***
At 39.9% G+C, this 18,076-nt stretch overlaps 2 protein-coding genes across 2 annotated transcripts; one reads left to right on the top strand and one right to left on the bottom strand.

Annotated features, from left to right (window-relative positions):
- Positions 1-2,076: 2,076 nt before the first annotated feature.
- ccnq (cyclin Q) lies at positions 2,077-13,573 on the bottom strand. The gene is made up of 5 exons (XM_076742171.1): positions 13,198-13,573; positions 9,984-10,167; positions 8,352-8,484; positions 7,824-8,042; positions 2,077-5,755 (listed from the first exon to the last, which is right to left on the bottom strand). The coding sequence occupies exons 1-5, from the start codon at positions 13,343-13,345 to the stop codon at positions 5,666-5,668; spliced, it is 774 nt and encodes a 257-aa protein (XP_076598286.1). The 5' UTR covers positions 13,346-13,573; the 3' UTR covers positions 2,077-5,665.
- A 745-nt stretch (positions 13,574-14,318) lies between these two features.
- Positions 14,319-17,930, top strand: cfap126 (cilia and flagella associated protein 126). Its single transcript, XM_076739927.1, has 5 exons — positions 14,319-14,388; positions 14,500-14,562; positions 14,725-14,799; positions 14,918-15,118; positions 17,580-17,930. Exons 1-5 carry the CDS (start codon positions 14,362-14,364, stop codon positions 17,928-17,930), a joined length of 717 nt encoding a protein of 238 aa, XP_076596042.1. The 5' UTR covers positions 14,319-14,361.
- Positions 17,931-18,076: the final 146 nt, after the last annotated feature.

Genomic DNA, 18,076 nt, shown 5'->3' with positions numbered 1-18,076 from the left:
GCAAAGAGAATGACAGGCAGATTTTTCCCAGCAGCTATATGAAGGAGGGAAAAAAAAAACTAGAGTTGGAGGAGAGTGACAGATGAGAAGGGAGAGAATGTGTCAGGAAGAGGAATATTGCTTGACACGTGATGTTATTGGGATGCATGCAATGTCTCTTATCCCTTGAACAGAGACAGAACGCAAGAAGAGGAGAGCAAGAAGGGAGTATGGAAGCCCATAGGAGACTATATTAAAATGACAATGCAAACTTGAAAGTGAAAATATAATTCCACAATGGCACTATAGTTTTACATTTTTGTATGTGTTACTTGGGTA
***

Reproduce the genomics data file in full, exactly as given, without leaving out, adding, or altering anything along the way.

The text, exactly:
At 39.9% G+C, this 18,076-nt stretch overlaps 2 protein-coding genes across 2 annotated transcripts; one reads left to right on the top strand and one right to left on the bottom strand.

Annotated features, from left to right (window-relative positions):
- Positions 1-2,076: 2,076 nt before the first annotated feature.
- ccnq (cyclin Q) lies at positions 2,077-13,573 on the bottom strand. The gene is made up of 5 exons (XM_076742171.1): positions 13,198-13,573; positions 9,984-10,167; positions 8,352-8,484; positions 7,824-8,042; positions 2,077-5,755 (listed from the first exon to the last, which is right to left on the bottom strand). The coding sequence occupies exons 1-5, from the start codon at positions 13,343-13,345 to the stop codon at positions 5,666-5,668; spliced, it is 774 nt and encodes a 257-aa protein (XP_076598286.1). The 5' UTR covers positions 13,346-13,573; the 3' UTR covers positions 2,077-5,665.
- A 745-nt stretch (positions 13,574-14,318) lies between these two features.
- Positions 14,319-17,930, top strand: cfap126 (cilia and flagella associated protein 126). Its single transcript, XM_076739927.1, has 5 exons — positions 14,319-14,388; positions 14,500-14,562; positions 14,725-14,799; positions 14,918-15,118; positions 17,580-17,930. Exons 1-5 carry the CDS (start codon positions 14,362-14,364, stop codon positions 17,928-17,930), a joined length of 717 nt encoding a protein of 238 aa, XP_076596042.1. The 5' UTR covers positions 14,319-14,361.
- Positions 17,931-18,076: the final 146 nt, after the last annotated feature.

Genomic DNA, 18,076 nt, shown 5'->3' with positions numbered 1-18,076 from the left:
GCAAAGAGAATGACAGGCAGATTTTTCCCAGCAGCTATATGAAGGAGGGAAAAAAAAAACTAGAGTTGGAGGAGAGTGACAGATGAGAAGGGAGAGAATGTGTCAGGAAGAGGAATATTGCTTGACACGTGATGTTATTGGGATGCATGCAATGTCTCTTATCCCTTGAACAGAGACAGAACGCAAGAAGAGGAGAGCAAGAAGGGAGTATGGAAGCCCATAGGAGACTATATTAAAATGACAATGCAAACTTGAAAGTGAAAATATAATTCCACAATGGCACTATAGTTTTACATTTTTGTATGTGTTACTTGGGTA